Bible: What Does Philippians 2 Teach Us About the Humility of Christ?
The Apostle Paul
The Emptying of Christ
Did Jesus cease to be God when He began a man?
Given that they experience spiritual conflict similar to his (1:30), Paul urges the Philippians to demonstrate spiritual unity in five ways:
(1) encourage one another in Christ;
(2) strengthen one another through love;
(3) spend Spiritually-motivated time together;
(4) develop close friendships; and
(5) show deeply-felt emotions toward one another.
By so doing, they will fill him completely with joy (vv. 1-2).
[The first-class conditional clauses assume that these qualities already exist in the church.]
He exhorts them all to allow the Holy Spirit to produce in them the same humble mindset that Christ exhibited, an attitude seeking ways to increase the well-being of other people while simultaneously not caring about adding to its own glory (vv. 3-5).
[Did Jesus consider other people as more important than Himself?
Humble people achieve a balance between caring for their own needs and helping meet the concerns of others.]
Although Christ possessed the same essential nature (morphe) as the Father, He did not seek to exploit this equality with God in order to enhance His own personal status as a human being (v. 6).
Instead, He emptied Himself (heauton ekenose) of His prerogatives as God.
That is, while maintaining all of His divine attributes, He voluntarily surrendered His privilege to exercise them independently.
Jesus took upon Himself the essential nature of humanity (morphen), assumed the role of a bondservant, and humbled Himself even more, obediently submitting Himself to a Roman crucifixion (vv. 7-8).
As the reward for sacrificing Himself for the elect’s salvation, the Father acclaimed His Son “Jesus the Messiah” and raised Him to the exalted position as “Lord”—a status demanding universal worship and acknowledgment of His sovereignty (vv. 9-11).
Drink Offering Poured Out
Paul: The Drink Offering
Addressing the Philippians now as his beloved, Paul exhorts them to continue to obey his directive—especially since he is in prison—, urging them to be “independently dependent” upon the God who is sanctifying them, so that they may willingly do what the Lord desires (vv. 12-13).
[They cannot depend upon Paul to tell them what to do anymore.
They must take responsibility for their own lives, yet also rely upon God who enables them to do His will.
Ryrie writes that they must learn to stand on their own feet with a sense of human frailty, but know that God “has their back” (New Testament Study Bible, 354).]
Not manifesting a dissatisfied, angry attitude in interpersonal relationships will contribute to the development of a blameless character.
As children of God above reproach, they will show a faultless reputation that will appear in the wicked world as a shining light of purity and truth (vv. 14-15).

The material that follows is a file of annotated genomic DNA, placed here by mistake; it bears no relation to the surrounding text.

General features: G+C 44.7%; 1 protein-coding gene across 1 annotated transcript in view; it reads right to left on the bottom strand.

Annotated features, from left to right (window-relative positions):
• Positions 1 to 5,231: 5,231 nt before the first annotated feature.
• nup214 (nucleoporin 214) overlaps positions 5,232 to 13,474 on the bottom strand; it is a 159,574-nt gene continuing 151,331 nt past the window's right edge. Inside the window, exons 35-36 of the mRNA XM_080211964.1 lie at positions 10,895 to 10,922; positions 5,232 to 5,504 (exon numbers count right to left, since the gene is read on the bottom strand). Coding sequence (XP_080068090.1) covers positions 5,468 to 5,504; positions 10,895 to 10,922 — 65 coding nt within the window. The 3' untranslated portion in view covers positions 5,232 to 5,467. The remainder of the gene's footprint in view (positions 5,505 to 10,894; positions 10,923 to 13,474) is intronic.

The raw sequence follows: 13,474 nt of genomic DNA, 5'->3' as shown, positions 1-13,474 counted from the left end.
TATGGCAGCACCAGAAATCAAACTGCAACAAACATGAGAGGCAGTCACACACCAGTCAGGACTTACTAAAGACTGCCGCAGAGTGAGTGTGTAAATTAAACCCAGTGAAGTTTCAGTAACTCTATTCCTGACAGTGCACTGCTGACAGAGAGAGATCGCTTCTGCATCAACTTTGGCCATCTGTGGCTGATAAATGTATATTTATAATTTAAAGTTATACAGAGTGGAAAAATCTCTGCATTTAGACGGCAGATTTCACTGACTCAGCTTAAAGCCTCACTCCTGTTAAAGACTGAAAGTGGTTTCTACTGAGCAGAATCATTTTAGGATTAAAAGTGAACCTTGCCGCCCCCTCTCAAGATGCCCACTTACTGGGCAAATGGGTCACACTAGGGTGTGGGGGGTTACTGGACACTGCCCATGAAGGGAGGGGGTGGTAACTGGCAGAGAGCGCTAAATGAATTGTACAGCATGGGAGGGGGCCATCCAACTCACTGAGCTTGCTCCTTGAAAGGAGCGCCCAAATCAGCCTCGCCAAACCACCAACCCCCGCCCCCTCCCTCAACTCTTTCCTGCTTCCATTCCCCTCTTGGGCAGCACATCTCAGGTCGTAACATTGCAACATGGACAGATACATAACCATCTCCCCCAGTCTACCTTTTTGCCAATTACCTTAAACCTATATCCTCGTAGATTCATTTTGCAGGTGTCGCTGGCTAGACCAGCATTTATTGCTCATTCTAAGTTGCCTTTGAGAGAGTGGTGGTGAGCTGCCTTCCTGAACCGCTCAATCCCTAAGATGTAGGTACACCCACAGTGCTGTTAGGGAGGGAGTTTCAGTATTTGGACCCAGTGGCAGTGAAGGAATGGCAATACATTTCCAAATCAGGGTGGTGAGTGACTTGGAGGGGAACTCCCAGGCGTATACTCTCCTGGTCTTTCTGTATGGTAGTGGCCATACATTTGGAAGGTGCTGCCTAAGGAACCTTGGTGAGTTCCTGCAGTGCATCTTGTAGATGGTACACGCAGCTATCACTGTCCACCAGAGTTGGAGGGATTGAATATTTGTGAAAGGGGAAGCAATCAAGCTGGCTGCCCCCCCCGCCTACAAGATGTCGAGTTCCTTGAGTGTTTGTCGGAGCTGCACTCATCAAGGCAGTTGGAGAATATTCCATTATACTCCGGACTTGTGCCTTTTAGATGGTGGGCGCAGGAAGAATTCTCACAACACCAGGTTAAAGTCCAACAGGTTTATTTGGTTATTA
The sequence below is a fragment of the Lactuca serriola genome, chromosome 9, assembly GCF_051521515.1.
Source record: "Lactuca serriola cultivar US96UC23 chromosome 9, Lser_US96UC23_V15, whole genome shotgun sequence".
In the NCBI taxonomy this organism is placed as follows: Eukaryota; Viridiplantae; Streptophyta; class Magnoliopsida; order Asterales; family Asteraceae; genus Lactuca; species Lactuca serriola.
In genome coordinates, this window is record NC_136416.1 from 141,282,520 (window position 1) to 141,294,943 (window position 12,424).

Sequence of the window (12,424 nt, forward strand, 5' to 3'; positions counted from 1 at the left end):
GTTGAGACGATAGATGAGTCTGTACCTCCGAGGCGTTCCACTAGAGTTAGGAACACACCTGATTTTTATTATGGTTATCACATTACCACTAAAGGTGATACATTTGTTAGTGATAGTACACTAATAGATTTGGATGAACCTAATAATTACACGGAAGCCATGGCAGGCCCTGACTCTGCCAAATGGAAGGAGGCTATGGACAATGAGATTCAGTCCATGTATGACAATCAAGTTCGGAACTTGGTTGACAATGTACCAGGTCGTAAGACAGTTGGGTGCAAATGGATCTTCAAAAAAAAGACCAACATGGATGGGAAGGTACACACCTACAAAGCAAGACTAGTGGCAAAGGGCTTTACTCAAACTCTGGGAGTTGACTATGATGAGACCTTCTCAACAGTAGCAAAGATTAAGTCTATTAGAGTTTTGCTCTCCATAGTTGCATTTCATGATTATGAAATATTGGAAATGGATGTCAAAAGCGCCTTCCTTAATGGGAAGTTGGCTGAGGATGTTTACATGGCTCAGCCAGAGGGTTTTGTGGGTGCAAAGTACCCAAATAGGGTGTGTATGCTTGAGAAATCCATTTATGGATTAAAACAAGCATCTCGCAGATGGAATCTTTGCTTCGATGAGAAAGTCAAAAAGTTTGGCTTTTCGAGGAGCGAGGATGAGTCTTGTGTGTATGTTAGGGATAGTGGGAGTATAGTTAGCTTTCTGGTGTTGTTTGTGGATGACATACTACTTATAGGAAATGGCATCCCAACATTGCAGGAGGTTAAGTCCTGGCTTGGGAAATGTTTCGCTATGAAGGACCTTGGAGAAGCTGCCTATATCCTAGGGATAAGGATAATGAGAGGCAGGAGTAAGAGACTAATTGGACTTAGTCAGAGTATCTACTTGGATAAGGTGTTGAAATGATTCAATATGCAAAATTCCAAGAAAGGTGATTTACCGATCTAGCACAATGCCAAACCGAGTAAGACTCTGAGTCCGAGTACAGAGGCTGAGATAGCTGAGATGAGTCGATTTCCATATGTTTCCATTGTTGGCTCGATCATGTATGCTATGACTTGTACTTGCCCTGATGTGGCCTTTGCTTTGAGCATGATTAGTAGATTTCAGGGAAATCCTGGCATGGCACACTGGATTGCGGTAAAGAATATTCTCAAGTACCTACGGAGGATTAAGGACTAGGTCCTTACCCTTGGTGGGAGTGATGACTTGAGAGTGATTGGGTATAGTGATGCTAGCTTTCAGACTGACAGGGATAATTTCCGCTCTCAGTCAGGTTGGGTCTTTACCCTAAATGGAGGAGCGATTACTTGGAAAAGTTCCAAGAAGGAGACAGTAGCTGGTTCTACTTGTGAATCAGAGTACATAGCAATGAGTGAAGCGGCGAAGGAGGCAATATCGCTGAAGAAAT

By maintaining their biblical convictions, they will give Paul cause to rejoice when he stands before Christ to give an account for their behavior (v. 16).
Even though he is on the verge of martyrdom (“being poured out as a drink offering”) for their sake, Paul can still rejoice with them, and he encourages them to rejoice with him as well (vv. 17-18; cf. Num. 15:10; 2 Tim. 4:6).
[Apparently, the Philippians had totally offered themselves to God as “burnt offerings”—in such offerings, the worshiper sacrifices an entire animal—upon which Paul had “poured” himself through his selfless service.]
Young Timothy and His Mother
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Paul plans to send Timothy to the Philippians as his representative in order that he might receive from his son in the faith an encouraging report about their spiritual condition (v. 19).
Paul regards this young man—and no other of his acquaintance with him—, as having a mindset like his own when the subject concerned the pastoral care of Christ’s flock (vv. 20-21; cf. 2:4).
He commends Timothy to them as one who possesses “proven character” and who faithfully served Christ with Paul (v. 22).
The apostle informs them that he needed to wait until the Romans reach a verdict on his case before he dispatched Timothy.
If all goes well with the trial, he promises that he himself will make every effort to visit Philippi personally (vv. 23-24).
Paul had already sent another faithful worker and a servant of his to them: Epaphroditus (v. 25).
Since Epaphroditus desired to comfort the church in Philippi after he learned that they had found out about his nearly mortal illness (vv. 26-27, 30a), Paul was eager to send him.
God’s mercy on Epaphroditus has comforted Paul; now the apostle wishes to relieve the Philippians’ anxiety and replace it with joy (v. 28).
He instructs them to treat Epaphroditus with great respect because of his sacrificial, Christ-like service to Paul (vv. 29-30).
[Epaphroditus had risked his life in some way to provide Paul with those necessaries that the Philippians were unable to supply.]
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